The time has come when you are ready to own your own home. However, before you go much further you must make an important decision. Do you buy a home, or do you build one from the ground up? While there are many considerations, one of the most important factors is cost -- especially if you are on a budget. While buying a home often is cheaper, that is not always the case.
Lower Cost of Buying
The cost of buying a home, whether new or existing, has fallen since the housing market crisis of 2008. In 2012, the median price for an existing home was $177,200 and the average price was $225,800, according to the most recent figures available from the National Association of Realtors. For new homes, the median price was $245,200 in 2012 and the average price was $292,200, according to the U.S. Census Bureau.
The primary benefit to building your own home is that it can be customized to your exact specifications. You will need to find and purchase buildable land and wait several months for the home to be built. Another drawback for some is that building a home usually is more expensive. In 2012, the average cost for having a contractor build your new house was $270,500 according to the census. This does not include the cost of lot improvement. The average finished lot cost was $67,551 in 2011, according to the National Association of Homebuilders. Total construction costs reported by homebuilders in 2011 -- not including any markup for profit, overhead or marketing -- was $184,135, with an average home size of 2,311 square feet.
Both buying and building carry costs that may not be apparent at first. For existing homes in particular, you should consider any future remodeling costs that you might incur if the home is not configured exactly to your needs. In addition, older homes will likely need major repairs while you own, such as replacing the roof. New homes likely require membership into a homeowner's association that will levy annual dues. When it comes to building new, the final cost often exceeds initial estimates given by a contractor. Construction delays might require that you stretch your budget for several months while you pay your previous rent and mortgage as well as your construction loan. Also consider the cost of connecting to local sewer, water and other utilities.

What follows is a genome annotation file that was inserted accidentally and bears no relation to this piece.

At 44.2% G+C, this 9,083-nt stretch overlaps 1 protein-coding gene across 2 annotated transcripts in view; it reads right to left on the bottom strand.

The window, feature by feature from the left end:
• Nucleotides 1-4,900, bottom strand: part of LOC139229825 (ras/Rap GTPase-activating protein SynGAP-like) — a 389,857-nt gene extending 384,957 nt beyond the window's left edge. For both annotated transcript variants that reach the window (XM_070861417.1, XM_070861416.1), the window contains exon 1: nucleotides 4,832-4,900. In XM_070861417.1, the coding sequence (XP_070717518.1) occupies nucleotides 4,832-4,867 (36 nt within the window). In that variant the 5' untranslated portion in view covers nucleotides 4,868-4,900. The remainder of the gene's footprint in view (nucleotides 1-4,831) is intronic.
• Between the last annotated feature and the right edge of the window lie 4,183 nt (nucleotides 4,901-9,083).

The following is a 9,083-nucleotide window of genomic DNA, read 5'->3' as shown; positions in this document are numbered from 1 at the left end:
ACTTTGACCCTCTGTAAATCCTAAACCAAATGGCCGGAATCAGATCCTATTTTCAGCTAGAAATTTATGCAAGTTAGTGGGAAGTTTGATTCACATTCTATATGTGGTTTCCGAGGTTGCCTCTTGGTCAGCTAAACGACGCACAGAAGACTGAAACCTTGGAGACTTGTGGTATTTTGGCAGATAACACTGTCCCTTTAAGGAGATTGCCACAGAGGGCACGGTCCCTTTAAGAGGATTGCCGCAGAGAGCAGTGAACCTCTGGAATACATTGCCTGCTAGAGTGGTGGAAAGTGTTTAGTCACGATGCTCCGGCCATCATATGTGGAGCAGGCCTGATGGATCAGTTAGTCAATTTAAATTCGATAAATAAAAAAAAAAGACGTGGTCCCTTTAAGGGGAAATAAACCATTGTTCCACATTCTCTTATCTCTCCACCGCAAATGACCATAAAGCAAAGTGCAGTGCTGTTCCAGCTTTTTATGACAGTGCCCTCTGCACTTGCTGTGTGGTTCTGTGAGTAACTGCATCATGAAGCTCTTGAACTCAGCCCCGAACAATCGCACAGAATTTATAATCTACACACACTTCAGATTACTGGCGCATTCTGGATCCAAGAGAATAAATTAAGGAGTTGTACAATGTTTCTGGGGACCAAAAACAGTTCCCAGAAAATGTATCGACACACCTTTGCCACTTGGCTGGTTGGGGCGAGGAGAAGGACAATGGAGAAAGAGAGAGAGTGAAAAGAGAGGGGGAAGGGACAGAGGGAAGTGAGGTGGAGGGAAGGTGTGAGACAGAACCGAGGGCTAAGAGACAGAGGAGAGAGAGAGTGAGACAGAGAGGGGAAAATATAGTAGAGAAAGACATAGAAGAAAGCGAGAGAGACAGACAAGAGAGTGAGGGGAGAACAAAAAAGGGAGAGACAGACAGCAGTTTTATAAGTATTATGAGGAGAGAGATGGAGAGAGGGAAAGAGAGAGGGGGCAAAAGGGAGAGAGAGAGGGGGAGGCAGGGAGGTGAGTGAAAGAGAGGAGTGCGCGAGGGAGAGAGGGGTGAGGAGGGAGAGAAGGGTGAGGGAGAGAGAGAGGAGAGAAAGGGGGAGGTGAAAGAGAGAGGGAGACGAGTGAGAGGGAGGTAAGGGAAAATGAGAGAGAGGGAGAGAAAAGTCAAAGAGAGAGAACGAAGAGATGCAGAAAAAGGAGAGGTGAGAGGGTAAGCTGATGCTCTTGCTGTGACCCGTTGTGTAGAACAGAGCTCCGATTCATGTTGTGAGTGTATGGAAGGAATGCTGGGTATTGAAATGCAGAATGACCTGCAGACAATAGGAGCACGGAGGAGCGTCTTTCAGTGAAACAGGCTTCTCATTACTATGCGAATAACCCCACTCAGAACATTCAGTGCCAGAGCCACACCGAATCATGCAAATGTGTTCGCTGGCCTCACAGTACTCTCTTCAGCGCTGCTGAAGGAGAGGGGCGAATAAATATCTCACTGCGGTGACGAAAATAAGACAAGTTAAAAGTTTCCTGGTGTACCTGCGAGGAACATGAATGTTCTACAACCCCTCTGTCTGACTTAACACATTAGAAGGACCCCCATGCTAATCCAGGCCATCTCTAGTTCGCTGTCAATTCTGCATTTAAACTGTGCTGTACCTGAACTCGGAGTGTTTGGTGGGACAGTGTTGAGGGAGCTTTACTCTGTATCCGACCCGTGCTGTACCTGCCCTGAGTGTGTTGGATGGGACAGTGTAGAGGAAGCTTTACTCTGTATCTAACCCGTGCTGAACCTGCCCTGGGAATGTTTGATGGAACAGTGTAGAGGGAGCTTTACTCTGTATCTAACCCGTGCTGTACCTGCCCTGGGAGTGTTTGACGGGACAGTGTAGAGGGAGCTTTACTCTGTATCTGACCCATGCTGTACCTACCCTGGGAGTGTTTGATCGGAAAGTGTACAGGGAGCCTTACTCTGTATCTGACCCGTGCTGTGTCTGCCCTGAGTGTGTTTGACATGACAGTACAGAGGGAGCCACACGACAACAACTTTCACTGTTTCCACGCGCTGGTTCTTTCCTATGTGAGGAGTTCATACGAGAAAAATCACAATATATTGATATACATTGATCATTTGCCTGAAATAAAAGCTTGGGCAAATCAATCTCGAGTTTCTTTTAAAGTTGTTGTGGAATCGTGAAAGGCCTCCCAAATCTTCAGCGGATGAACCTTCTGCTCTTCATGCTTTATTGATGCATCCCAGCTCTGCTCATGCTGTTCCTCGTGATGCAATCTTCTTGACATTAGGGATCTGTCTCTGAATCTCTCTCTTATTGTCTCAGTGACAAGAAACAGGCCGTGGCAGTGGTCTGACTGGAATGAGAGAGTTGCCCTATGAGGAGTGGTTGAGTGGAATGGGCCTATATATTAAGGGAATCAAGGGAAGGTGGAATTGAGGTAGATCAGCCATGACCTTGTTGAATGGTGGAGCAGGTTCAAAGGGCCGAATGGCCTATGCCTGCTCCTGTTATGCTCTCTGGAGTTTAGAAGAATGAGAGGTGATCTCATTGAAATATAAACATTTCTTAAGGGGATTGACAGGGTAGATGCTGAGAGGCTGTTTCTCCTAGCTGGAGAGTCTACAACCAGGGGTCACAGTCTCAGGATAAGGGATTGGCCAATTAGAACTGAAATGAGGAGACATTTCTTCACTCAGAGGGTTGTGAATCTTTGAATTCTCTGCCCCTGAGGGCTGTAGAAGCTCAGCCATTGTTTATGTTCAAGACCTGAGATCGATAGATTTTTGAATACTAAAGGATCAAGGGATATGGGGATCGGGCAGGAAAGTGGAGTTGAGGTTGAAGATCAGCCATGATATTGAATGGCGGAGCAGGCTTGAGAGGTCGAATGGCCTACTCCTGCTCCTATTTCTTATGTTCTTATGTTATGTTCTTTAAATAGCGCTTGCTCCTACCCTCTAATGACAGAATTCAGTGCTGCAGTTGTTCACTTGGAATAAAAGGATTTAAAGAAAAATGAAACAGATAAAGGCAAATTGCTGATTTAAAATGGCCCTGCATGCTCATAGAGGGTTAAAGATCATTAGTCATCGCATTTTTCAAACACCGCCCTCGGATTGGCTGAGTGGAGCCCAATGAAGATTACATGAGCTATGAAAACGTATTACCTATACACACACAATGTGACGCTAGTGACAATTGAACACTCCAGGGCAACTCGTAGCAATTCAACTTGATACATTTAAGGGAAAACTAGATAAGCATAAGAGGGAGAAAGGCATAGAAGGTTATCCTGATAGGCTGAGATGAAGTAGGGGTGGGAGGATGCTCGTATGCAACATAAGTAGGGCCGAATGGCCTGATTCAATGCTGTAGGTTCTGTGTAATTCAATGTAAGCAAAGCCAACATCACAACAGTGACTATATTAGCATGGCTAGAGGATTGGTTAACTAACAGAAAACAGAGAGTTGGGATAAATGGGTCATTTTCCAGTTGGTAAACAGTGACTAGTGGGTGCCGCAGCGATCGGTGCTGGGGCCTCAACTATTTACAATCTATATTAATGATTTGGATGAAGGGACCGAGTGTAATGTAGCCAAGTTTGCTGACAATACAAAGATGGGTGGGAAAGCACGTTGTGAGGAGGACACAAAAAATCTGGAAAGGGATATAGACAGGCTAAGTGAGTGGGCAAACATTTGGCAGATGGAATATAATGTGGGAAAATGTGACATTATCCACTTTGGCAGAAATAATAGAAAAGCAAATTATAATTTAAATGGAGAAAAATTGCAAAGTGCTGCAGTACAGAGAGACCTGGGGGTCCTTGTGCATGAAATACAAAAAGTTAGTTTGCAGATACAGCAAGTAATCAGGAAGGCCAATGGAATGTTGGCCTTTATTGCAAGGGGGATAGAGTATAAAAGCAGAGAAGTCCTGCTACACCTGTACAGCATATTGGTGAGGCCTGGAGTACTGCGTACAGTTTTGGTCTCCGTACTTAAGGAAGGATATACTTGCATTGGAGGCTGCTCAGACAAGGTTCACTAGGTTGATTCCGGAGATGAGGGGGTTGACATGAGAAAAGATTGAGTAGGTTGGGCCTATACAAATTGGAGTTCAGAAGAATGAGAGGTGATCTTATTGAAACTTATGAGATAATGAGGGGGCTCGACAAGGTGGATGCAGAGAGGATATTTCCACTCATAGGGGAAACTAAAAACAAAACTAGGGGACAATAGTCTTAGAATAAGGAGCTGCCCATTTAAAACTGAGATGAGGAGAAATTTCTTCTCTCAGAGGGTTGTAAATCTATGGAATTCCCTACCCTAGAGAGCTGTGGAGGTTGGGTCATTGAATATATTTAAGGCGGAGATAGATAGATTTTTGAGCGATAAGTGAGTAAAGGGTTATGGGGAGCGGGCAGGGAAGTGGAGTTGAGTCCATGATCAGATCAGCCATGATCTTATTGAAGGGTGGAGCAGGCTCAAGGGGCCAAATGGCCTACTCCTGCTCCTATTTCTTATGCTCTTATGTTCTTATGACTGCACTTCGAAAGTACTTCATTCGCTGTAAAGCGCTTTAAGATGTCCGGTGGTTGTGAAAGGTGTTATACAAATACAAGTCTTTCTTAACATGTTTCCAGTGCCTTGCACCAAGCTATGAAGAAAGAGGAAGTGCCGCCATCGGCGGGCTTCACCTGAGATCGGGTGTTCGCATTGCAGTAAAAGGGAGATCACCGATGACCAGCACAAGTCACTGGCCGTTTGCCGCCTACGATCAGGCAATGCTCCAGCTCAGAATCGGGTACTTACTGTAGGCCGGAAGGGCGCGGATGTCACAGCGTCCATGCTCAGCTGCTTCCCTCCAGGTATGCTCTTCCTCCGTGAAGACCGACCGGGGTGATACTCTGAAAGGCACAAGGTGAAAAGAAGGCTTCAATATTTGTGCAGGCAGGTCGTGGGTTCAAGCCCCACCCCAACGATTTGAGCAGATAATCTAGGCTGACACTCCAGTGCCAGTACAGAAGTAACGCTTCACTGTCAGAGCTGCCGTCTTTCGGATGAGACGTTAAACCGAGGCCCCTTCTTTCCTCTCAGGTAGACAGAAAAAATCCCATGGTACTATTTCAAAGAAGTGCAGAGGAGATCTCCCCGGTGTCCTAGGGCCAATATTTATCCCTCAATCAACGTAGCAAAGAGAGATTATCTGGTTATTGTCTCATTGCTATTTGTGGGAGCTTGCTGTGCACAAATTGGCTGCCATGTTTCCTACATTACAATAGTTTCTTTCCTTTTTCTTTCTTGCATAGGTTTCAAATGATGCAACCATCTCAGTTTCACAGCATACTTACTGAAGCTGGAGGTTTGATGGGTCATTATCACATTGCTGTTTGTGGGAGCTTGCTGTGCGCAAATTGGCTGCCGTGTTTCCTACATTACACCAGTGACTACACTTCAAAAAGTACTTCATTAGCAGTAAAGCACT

Making the Choice
For many people, deciding whether to buy or build comes down to money. While the general rule of thumb is that building costs more than buying new, that is not always the case. Building a smaller home in a rural area will likely not cost as much as buying a large home in a big city. For those who are comfortable with doing some construction work themselves, such as hanging drywall and installing plumbing, the cost of building can come down considerably. It can also be cheaper to install a septic tank and well than it is to connect to utilities, depending on your lot location.
- US News & World Report: Build or Buy? A Housing Market Dilemma
- Realtors: Existing Single Family Home Sales
- U.S. Census: Median and Average Sales Prices of New Single-Family Houses Sold
- U.S. Census: Number of New Single-Family Contractor-Built Houses Started by Contract Price and Location
- NAHB: New Construction Cost Breakdown
- Christian Science Monitor: Buying a house? 3 reasons to build it yourself.
- Joe Raedle/Getty Images News/Getty Images